Words by Jonathan Stout
After a couple years of building anticipation amid the Chicago DIY community, Floatie finally released their debut, Voyage Out, in March via Exploding In Sound Records. Titled appropriately, the album indeed takes the listener on a journey, sometimes traveling many places within the span of one song. Running math and prog rock tendencies through a post-punk filter, their approach provides listeners with constantly evolving stimuli. The songs may change rhythm at the drop of a hat, but alternate smoothly, rarely jarring the listener. Admittedly, at times there’s a lot going on, but this only means new discoveries for the listener upon returned visits.
Beginning as a trio, with Sam Bern (guitar, vocals), Joe Olson (bass vi, vocals), Luc Schutz (drums), the band became solidified and ready to record Voyage Out after the addition of Will Wisniewski (guitar, synth, vocals).
Off Shelf: Floatie was a band for quite awhile before you hit the studio and released any recordings. One could assume that this was largely due to taking time to perfect your intricate compositions, but was there any other reason you waited to release recordings?
Luc Schutz: We did spend a lot of time reworking the songs, but we were also a three piece for a long time and it was clear there was something missing. Once Will joined the band, everything came together quite fast. The record was also done for about a year before it came out but we sat on it for a while with the pandemic and the uprising going on.
OS: This last year has been a difficult time for artists to promote their work, for multiple reasons. Was there a consideration to wait to release your album until society reached a closer assemblage of normalcy or were there other reasons?
LS: We all like our music, but we know it isn’t the most important thing happening in the world. The record was on the back burner for a while so we could focus our energy on things that felt more urgent. We eventually decided to release it knowing that things still aren’t normal and probably won’t ever be the same, but at the same time remembering that music can be a powerful and useful tool for people.
OS: Your compositions feature unique arrangements by every instrument involved. Could you discuss your songwriting process? Are all compositions created together or does one member typically provide the source material?
LS: Sam provided most of the riffs on the record in one form or another. Sometimes one riff at a time, sometimes with ideas of how to string multiple riffs together, and occasionally with some direction for the rest of us smooth brained creatures to follow. But generally we just loop little sections over and over until we all come up with individual parts we like. We then try and see if we can fit two parts together and if we can, great. If it sounds stinky, it’s back to the drawing board. Will joined the band after a lot of the songs were already written, so we are excited to start writing the fresh batch with Dr. Technology.
OS: You’ve commented previously that “To discover a riff that we all enjoy playing is a blessing..” One might assume from this that you all have very different influences. Are there any sources of inspiration that all members draw upon/agree upon?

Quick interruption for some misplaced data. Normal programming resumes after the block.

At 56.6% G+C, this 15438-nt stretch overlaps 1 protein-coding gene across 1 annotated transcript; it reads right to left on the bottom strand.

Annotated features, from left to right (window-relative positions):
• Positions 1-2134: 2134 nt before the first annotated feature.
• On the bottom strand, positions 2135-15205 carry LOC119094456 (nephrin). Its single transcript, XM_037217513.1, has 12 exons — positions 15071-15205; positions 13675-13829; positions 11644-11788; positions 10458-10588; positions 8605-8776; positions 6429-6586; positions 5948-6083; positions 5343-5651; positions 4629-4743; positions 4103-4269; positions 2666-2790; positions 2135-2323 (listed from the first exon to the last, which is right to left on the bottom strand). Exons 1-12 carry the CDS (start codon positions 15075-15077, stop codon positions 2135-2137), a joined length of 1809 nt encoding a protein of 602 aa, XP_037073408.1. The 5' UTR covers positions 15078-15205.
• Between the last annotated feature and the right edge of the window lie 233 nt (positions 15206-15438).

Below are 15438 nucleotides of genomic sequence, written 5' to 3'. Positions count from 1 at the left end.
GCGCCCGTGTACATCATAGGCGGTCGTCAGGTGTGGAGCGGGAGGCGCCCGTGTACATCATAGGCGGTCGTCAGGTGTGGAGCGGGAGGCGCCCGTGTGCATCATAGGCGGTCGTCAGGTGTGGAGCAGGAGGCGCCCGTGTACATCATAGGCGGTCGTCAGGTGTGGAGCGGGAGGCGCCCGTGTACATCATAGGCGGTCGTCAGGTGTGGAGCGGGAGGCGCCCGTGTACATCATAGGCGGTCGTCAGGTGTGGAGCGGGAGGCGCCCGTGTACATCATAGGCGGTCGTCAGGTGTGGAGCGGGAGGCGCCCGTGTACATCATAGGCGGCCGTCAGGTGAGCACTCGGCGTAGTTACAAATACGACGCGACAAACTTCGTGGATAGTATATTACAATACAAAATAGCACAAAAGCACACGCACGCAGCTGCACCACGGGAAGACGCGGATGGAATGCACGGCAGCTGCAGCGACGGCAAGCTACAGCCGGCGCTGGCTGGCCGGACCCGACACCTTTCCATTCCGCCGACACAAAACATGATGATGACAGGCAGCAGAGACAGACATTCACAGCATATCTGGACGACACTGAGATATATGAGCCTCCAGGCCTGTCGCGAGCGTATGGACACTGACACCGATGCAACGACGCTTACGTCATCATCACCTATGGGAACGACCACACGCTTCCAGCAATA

LS: It happens, but It’s probably more rare that only one of us really digs something that everyone else doesn’t vibe with. We love a lot of the same music and are always sharing new things we find with each other. I think maybe the quote was referring to how lucky we all are to have each other and play music with each other and get to connect in this special way? Or Will was just being silly. Classic Will.
OS: What aspects of “Voyage Out” are you most proud of? Do you have a favorite song on the album?
LS: I love the album as a whole, and am proud to be releasing it through Exploding in Sound. My favorite song is “Voyage Out.”
Sam Bern: For Joe and I it’s “In the Night.”
OS: Although the vocal presentation for the band sometimes takes a gentle backseat to the busy attack of the instrumental arrangements, you choose to approach the songs with many personal and academic subjects nonetheless. Are the lyrics just as important to you as the rest of the music, or do you wish for one aspect to have a greater influence than the other?
SB: I always write the guitar parts first. Sometimes I have an idea of what the song is about and that could steer it into a different direction, but mostly riffs first. I like to think that the riffs tell a story, but without words how could you really know what’s going on?
OS: Among other things, the pandemic has proven how fragile the music industry is. From full time gigging artists losing most of their income to the sometimes permanent closures of multiple concert venues. Once the US is able to move forward from the pandemic, what changes would you like to see within the industry?
LS: We’d like to see less industry, more community.
OS: What do you think the Chicago DIY music scene will look like once shows safely return?
LS: Everyone will still be doing the same ol’ Chicago Nod at every show.
OS: Now that your album has been released, what are your plans for the rest of the year?
LS: Writing, playing shows, hopefully touring as much as possible. And hugging our friends.